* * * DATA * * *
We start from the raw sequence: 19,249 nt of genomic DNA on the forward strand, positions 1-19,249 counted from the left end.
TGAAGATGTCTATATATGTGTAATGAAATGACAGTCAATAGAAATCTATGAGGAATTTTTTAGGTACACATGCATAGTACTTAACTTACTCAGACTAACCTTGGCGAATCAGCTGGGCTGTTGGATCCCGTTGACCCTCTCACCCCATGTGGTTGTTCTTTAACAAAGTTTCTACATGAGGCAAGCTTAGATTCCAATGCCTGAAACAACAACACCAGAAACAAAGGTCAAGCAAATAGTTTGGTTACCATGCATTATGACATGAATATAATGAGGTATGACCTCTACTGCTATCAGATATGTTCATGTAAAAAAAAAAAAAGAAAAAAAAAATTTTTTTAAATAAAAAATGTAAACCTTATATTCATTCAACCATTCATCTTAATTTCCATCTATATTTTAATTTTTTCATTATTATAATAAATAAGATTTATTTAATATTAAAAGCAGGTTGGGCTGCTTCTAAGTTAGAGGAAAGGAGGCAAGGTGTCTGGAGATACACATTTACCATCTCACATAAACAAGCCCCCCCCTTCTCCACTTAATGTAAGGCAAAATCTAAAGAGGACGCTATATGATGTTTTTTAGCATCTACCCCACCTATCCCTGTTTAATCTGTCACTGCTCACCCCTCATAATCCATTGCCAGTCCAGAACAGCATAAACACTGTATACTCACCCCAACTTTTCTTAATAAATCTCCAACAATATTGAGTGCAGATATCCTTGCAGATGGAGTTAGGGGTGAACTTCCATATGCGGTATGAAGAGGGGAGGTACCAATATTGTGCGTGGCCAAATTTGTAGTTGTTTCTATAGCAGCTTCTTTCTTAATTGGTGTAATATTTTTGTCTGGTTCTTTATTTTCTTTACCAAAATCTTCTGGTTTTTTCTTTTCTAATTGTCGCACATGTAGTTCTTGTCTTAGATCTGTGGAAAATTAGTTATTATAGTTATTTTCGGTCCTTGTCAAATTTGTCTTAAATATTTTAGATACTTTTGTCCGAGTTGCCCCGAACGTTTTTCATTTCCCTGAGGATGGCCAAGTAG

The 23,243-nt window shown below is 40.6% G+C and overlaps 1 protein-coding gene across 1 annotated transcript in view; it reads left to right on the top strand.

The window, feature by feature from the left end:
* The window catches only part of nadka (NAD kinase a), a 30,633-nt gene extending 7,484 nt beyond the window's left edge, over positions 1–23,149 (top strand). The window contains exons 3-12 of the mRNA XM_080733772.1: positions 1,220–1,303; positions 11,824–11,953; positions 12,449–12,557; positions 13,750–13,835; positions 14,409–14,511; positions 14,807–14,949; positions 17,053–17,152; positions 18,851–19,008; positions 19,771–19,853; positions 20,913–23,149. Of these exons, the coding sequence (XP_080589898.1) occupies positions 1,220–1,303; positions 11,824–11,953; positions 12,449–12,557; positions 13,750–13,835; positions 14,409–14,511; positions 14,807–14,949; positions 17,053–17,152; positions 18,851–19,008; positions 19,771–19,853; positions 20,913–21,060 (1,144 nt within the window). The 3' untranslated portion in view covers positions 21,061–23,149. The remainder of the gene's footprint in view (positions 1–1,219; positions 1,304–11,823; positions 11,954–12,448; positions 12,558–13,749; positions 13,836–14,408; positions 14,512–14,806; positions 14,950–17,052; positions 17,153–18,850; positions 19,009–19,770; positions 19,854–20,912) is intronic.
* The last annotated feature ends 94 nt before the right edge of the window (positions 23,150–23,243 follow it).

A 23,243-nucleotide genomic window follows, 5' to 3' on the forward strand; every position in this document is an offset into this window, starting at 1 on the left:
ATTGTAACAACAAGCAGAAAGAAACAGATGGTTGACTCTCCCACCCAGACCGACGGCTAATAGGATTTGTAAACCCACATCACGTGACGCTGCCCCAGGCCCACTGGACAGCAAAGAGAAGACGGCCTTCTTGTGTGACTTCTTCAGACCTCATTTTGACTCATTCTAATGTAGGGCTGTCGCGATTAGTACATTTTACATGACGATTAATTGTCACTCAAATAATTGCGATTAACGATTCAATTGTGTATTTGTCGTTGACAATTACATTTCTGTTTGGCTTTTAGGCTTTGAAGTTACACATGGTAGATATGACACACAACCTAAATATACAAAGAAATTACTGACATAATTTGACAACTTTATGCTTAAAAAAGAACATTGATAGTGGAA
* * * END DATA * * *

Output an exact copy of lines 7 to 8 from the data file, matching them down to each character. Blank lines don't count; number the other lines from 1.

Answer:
A 23,243-nucleotide genomic window follows, 5' to 3' on the forward strand; every position in this document is an offset into this window, starting at 1 on the left:
ATTGTAACAACAAGCAGAAAGAAACAGATGGTTGACTCTCCCACCCAGACCGACGGCTAATAGGATTTGTAAACCCACATCACGTGACGCTGCCCCAGGCCCACTGGACAGCAAAGAGAAGACGGCCTTCTTGTGTGACTTCTTCAGACCTCATTTTGACTCATTCTAATGTAGGGCTGTCGCGATTAGTACATTTTACATGACGATTAATTGTCACTCAAATAATTGCGATTAACGATTCAATTGTGTATTTGTCGTTGACAATTACATTTCTGTTTGGCTTTTAGGCTTTGAAGTTACACATGGTAGATATGACACACAACCTAAATATACAAAGAAATTACTGACATAATTTGACAACTTTATGCTTAAAAAAGAACATTGATAGTGGAA